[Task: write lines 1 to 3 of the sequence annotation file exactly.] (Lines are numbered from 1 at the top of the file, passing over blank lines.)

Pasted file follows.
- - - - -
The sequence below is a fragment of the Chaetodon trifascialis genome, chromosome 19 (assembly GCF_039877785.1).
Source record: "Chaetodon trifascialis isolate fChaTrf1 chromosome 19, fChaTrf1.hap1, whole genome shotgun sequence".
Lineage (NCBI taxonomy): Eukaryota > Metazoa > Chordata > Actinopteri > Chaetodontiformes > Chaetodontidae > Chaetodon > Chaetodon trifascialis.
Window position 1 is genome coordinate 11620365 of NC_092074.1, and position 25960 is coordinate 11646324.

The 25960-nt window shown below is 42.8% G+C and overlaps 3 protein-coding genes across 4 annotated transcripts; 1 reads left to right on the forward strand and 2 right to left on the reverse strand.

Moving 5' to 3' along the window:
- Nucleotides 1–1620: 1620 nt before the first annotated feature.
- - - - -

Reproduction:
The sequence below is a fragment of the Chaetodon trifascialis genome, chromosome 19 (assembly GCF_039877785.1).
Source record: "Chaetodon trifascialis isolate fChaTrf1 chromosome 19, fChaTrf1.hap1, whole genome shotgun sequence".
Lineage (NCBI taxonomy): Eukaryota > Metazoa > Chordata > Actinopteri > Chaetodontiformes > Chaetodontidae > Chaetodon > Chaetodon trifascialis.